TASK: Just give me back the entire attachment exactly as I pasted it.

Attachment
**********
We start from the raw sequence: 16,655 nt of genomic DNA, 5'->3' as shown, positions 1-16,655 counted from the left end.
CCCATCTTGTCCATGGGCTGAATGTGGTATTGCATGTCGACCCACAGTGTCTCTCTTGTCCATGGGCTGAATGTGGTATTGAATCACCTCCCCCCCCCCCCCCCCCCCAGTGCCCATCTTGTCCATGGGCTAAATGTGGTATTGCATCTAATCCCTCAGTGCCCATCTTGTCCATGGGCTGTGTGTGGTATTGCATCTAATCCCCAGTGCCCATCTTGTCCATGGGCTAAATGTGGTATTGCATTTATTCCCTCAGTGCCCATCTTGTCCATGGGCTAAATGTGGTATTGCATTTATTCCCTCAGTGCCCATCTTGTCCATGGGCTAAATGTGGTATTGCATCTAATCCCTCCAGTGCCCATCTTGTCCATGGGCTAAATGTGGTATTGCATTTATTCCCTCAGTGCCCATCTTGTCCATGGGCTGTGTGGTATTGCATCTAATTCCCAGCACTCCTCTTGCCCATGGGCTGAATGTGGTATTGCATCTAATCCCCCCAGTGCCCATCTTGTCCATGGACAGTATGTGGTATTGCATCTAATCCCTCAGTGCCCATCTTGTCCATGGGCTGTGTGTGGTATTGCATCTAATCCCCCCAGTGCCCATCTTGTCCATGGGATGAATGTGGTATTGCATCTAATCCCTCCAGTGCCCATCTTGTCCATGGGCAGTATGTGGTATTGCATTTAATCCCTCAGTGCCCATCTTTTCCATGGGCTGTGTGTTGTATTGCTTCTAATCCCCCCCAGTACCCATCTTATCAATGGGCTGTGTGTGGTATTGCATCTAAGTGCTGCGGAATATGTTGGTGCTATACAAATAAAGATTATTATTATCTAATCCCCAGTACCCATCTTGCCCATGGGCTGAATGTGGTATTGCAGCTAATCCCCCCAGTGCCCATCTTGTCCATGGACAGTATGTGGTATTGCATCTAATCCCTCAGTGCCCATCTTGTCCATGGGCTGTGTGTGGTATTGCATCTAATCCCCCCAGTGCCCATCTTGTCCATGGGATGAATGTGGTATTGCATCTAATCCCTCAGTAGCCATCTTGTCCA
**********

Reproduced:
We start from the raw sequence: 16,655 nt of genomic DNA, 5'->3' as shown, positions 1-16,655 counted from the left end.
CCCATCTTGTCCATGGGCTGAATGTGGTATTGCATGTCGACCCACAGTGTCTCTCTTGTCCATGGGCTGAATGTGGTATTGAATCACCTCCCCCCCCCCCCCCCCCCCAGTGCCCATCTTGTCCATGGGCTAAATGTGGTATTGCATCTAATCCCTCAGTGCCCATCTTGTCCATGGGCTGTGTGTGGTATTGCATCTAATCCCCAGTGCCCATCTTGTCCATGGGCTAAATGTGGTATTGCATTTATTCCCTCAGTGCCCATCTTGTCCATGGGCTAAATGTGGTATTGCATTTATTCCCTCAGTGCCCATCTTGTCCATGGGCTAAATGTGGTATTGCATCTAATCCCTCCAGTGCCCATCTTGTCCATGGGCTAAATGTGGTATTGCATTTATTCCCTCAGTGCCCATCTTGTCCATGGGCTGTGTGGTATTGCATCTAATTCCCAGCACTCCTCTTGCCCATGGGCTGAATGTGGTATTGCATCTAATCCCCCCAGTGCCCATCTTGTCCATGGACAGTATGTGGTATTGCATCTAATCCCTCAGTGCCCATCTTGTCCATGGGCTGTGTGTGGTATTGCATCTAATCCCCCCAGTGCCCATCTTGTCCATGGGATGAATGTGGTATTGCATCTAATCCCTCCAGTGCCCATCTTGTCCATGGGCAGTATGTGGTATTGCATTTAATCCCTCAGTGCCCATCTTTTCCATGGGCTGTGTGTTGTATTGCTTCTAATCCCCCCCAGTACCCATCTTATCAATGGGCTGTGTGTGGTATTGCATCTAAGTGCTGCGGAATATGTTGGTGCTATACAAATAAAGATTATTATTATCTAATCCCCAGTACCCATCTTGCCCATGGGCTGAATGTGGTATTGCAGCTAATCCCCCCAGTGCCCATCTTGTCCATGGACAGTATGTGGTATTGCATCTAATCCCTCAGTGCCCATCTTGTCCATGGGCTGTGTGTGGTATTGCATCTAATCCCCCCAGTGCCCATCTTGTCCATGGGATGAATGTGGTATTGCATCTAATCCCTCAGTAGCCATCTTGTCCA